The parachute deployed during the descent of the Mars Perseverance rover carried a special message for anyone who happened to be looking up from the Red Planet’s surface on February 18, 2021. “Dare Mighty Things,” it spelled out in orange and white strips piecing out its 21-meter (70-foot) diameter, for the reading edification of any being or beings familiar with binary code. The parachute contained a further message, a space signature of sorts, signifying whence the interplanetary visitor came.
Systems engineer Ian Clark at the National Aeronautics and Space Administration’s (NASA’s) Jet Propulsion Laboratory (JPL) had been entrusted with the parachute’s design and told to devise a special pattern in the fabric so other NASA flight engineers could tell how the parachute was oriented during descent. Clark took it upon himself to turn it into a secret message (“super fun,” he said), and only five other people were in the know.
The inner cabal leaked the news on February 22 that a code message had been broadcast via the parachute, and it only took space enthusiasts a few hours to work it out.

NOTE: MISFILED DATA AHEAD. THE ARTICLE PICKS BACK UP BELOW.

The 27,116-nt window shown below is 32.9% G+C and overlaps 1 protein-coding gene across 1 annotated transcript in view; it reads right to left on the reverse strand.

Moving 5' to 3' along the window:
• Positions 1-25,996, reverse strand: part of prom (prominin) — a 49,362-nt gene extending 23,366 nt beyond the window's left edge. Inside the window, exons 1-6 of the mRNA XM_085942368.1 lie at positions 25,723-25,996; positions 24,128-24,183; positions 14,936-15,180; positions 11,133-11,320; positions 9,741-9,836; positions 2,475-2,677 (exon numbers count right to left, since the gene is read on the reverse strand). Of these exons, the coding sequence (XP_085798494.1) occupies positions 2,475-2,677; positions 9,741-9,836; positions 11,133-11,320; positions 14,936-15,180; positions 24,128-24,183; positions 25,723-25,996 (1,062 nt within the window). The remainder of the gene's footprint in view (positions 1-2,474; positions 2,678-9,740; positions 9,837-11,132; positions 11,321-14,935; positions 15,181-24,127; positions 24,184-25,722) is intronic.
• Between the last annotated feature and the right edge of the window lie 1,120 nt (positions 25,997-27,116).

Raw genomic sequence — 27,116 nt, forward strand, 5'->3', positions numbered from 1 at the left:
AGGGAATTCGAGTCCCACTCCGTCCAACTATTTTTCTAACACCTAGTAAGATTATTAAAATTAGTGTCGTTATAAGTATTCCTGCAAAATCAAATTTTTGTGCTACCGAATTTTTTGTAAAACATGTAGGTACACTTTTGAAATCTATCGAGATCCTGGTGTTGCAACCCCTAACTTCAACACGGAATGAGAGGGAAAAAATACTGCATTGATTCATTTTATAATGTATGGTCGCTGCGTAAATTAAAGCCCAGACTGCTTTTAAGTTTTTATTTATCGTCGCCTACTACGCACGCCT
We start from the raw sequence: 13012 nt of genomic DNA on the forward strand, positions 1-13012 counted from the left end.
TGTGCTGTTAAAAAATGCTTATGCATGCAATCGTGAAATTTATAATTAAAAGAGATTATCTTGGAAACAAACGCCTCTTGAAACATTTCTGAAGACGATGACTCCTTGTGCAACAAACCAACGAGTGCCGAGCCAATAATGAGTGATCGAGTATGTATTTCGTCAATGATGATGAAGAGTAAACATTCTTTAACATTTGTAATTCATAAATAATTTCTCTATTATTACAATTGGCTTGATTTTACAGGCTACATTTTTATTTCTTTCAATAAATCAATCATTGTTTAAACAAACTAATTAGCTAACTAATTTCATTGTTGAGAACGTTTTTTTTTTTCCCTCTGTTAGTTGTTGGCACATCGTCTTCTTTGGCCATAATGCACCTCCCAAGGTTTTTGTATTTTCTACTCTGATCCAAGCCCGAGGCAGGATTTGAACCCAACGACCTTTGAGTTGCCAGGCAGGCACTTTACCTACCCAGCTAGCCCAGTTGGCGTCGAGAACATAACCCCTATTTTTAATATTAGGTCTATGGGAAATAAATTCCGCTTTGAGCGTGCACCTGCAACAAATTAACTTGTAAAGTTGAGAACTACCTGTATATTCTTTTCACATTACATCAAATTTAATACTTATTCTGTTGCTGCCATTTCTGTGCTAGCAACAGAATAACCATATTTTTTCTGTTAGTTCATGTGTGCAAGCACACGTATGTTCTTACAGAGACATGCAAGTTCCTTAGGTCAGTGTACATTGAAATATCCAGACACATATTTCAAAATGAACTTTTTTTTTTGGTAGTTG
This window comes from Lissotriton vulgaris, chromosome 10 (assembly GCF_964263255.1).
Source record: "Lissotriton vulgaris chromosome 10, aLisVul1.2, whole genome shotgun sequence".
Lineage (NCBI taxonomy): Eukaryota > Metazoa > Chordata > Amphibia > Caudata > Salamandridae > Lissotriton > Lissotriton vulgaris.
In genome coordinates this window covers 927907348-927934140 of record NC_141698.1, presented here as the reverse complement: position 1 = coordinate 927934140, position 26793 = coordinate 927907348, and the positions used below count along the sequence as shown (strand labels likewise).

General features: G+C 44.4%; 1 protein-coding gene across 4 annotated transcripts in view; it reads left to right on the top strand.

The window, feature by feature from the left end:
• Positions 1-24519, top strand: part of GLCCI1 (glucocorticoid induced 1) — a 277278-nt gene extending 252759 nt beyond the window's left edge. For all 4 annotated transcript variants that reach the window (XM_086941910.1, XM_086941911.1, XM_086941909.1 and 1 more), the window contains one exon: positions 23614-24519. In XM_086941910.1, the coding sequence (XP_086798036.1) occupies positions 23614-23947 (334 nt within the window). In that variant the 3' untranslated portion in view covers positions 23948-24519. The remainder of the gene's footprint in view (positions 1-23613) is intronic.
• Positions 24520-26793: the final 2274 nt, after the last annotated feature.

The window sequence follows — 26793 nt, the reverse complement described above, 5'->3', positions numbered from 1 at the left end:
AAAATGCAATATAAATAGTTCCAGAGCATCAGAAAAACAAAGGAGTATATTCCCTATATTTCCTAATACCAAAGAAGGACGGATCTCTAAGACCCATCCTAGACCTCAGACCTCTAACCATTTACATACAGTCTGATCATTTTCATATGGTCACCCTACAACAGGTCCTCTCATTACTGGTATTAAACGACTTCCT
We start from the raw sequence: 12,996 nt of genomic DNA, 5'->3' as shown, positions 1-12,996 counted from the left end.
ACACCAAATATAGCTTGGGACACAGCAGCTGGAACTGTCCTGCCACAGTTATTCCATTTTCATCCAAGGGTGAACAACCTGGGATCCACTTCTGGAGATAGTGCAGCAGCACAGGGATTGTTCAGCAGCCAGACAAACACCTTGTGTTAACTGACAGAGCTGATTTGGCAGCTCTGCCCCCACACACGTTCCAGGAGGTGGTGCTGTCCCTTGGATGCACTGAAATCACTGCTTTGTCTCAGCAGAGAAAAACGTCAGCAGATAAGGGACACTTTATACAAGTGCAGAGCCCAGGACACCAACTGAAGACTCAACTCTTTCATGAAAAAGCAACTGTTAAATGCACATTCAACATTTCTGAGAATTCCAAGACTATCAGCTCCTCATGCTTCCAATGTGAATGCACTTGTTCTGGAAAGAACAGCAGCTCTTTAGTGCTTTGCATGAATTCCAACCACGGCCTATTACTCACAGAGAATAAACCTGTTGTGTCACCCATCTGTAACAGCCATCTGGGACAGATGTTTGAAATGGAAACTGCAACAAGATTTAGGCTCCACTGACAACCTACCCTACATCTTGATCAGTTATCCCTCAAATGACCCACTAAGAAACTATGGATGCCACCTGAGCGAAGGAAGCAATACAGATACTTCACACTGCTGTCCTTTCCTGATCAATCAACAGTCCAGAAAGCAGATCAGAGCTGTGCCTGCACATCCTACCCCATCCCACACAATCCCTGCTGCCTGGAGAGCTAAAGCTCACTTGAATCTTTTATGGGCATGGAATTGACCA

In the outermost rim of the parachute, Clark also digitally inscribed the GPS coordinates for a spot 10 meters in front of the door to JPL’s headquarters in Pasadena, Calif. Just so they (unspecified they) would know where to find him — and just who had sent this probe to their planet.
The inner message, “Dare Mighty Things,” is an excerpt from a speech, “Strenuous Life,” given by then-Governor of New York Theodore Roosevelt in April, 1899. The pertinent passage reads in full:
“Far better it is to dare mighty things, to win glorious triumphs, even though checkered by failure, than to take rank with those poor spirits who neither enjoy much nor suffer much, because they live in the gray twilight that knows neither victory nor defeat.”
Roosevelt went on to become the 26th President of the United States, 1901–1909.